Might diesel take a back seat with the new X3?
RESURGENT interest in petrol power within the medium sports utility sector plus impending availability of an electric edition could colour how BMW choses to initially present its new-generation X3 locally.
This indication comes from BMW New Zealand spokesman Paul Sherley, who agrees that the local market swing back toward petrol engines over diesel is already affecting sales of the outgoing model, which is soon to depart in expectation of the replacement being here by year-end.
“From launch there are a number of petrol and diesel engine options available, and at this point we're still finalising our offering.
“We have a full range of engines available to us. (But) As seen across the entire market, there is certainly a shift back towards petrol engines, and we've seen strong demand for the X3 xDrive28i which was introduced locally in 2016.”
In addition, the local distributor will look to enlarge its EV profile with the pure electric X3 BEV, which is set to be a 2020 introduction.
Sherley says the crossover continues to perform well for the brand, despite an ever-increasing count of rivals.
“X3 has consistently accounted for around 10 percent of our local model mix, and this continues in 2017.
“The market continues to have a strong appetite for SUVs … the new generation X3 will be perfect for New Zealand.”
The third –generation car maintains strong visual reference to the outgoing car, but is all new. Importantly sits on BMW’s new CLAR platform, which it shares with the Five Series. Many of the interior treatments that arrived with the medium sedan also transfer across.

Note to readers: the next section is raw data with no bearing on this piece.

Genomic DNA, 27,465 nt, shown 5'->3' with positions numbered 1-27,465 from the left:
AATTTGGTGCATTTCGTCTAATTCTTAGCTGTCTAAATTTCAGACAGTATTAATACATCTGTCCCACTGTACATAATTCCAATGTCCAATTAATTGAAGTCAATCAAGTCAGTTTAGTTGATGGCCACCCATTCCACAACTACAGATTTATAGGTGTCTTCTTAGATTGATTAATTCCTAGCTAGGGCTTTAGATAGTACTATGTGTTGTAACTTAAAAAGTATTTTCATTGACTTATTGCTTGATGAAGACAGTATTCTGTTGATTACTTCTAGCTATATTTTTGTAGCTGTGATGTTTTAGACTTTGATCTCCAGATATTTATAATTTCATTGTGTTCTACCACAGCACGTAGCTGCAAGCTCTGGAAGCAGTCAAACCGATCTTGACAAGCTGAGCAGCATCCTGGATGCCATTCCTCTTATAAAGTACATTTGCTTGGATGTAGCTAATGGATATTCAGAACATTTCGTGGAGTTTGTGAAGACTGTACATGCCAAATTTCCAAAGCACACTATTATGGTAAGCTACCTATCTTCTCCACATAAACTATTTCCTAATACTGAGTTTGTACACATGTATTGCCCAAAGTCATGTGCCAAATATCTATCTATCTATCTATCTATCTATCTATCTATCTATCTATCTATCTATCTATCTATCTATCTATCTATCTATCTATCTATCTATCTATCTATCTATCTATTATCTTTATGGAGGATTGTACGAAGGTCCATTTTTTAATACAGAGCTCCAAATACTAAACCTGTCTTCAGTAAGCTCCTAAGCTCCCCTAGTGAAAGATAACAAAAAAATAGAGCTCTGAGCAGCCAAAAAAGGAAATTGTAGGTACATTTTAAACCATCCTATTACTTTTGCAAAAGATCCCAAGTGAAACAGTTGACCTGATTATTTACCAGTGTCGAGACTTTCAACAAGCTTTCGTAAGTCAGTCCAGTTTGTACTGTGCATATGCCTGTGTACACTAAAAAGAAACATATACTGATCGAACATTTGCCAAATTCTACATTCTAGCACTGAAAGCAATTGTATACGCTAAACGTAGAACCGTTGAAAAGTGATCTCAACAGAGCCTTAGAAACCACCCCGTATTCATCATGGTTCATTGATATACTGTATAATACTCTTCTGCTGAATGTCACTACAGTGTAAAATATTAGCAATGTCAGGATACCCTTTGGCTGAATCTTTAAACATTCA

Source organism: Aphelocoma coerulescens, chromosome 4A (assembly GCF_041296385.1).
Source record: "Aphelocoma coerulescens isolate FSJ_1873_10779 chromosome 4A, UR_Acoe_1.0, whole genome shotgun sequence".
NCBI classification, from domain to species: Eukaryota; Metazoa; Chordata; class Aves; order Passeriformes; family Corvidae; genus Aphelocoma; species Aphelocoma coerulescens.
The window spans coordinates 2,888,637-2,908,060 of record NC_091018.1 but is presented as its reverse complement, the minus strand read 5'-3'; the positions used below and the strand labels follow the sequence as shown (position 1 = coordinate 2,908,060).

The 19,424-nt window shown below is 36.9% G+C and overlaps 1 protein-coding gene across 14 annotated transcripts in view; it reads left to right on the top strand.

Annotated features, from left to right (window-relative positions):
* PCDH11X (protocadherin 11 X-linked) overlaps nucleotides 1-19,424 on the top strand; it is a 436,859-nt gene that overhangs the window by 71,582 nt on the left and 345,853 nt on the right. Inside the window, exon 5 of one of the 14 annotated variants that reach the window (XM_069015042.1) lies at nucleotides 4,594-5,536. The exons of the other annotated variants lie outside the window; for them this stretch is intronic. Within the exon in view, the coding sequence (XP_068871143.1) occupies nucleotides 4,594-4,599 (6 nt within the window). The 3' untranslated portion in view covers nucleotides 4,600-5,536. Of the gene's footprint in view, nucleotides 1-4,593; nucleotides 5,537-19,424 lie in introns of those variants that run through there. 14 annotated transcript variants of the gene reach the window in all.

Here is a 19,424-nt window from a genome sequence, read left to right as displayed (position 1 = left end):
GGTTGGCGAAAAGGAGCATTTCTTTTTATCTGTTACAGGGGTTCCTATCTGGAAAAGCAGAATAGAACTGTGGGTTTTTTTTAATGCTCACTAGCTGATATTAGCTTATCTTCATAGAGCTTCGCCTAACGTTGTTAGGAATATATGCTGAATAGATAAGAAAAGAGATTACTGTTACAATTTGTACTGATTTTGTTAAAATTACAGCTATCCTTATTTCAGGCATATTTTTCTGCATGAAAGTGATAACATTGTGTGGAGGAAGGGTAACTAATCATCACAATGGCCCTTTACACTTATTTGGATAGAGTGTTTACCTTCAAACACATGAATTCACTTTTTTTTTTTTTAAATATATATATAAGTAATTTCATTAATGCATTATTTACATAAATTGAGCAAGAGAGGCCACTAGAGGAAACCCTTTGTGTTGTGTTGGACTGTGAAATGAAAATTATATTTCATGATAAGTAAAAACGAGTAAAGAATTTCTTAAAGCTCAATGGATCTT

Potential launch cycle derivatives for NZ to consider include xDrive20d powered by a 139kW 2.0-litre diesel, an xDrive30d which uses a 195kW 3.0-litre six-cylinder diesel, plus an M Performance model for the first time in the shape of the M40i which houses a 264kW turbocharged 3.0-litre six-cylinder petrol under the bonnet.
A lesser-powered 2.0-litre turbo, badged xDrive20i, is also coming into production, but at a later date.
All models come with LED headlamps, a full leather interior and alloy wheels as standard while the M Sport models benefit from a range of racier features such as sports seats.
The kidney grille is larger than before and the nose styling is more like that of the X5. At the back it’s more curvaceous than the previous two X3s.
Yet while the outside could be described as a gentle evolution of the previous X3, it’s on the inside where the new car stretches ahead of its predecessor.
As in the 5 Series, there’s ambient lighting with a choice of six colours, and among the options there’s a head-up display, acoustic glass for the front windows, climate control with the ability to pump out fragranced air of up to eight different scents, ventilated seats and a large panoramic sunroof that stretches back over the rear passengers.
Other extras include gesture control and BMW’s Display Key, with a smartphone-like screen giving fuel range and security info, though it doesn’t feature the 5 and 7 Series’ clever self-parking feature.
Munich promises more storage than before, along with 40:20:40 split-fold seats. Luggage space is 550 litres with the rear seats up and 1600L with them folded.
BMW has employed some new lightweight suspension components to reduce unsprung weight, but the overall suspension design remains the same – double-joint spring strut at the front and five-link at the rear.
Alloy wheels go up a size to 18-inches, on base models, while 21-inch wheels are optional, as are chassis enhancement packages such as M Sport suspension, Dynamic Damper Control, M Sport brakes and variable sport steering.
BMW claims the new model is more than capable of off-roading, with a 204mm ground clearance and 500mm water wading depth.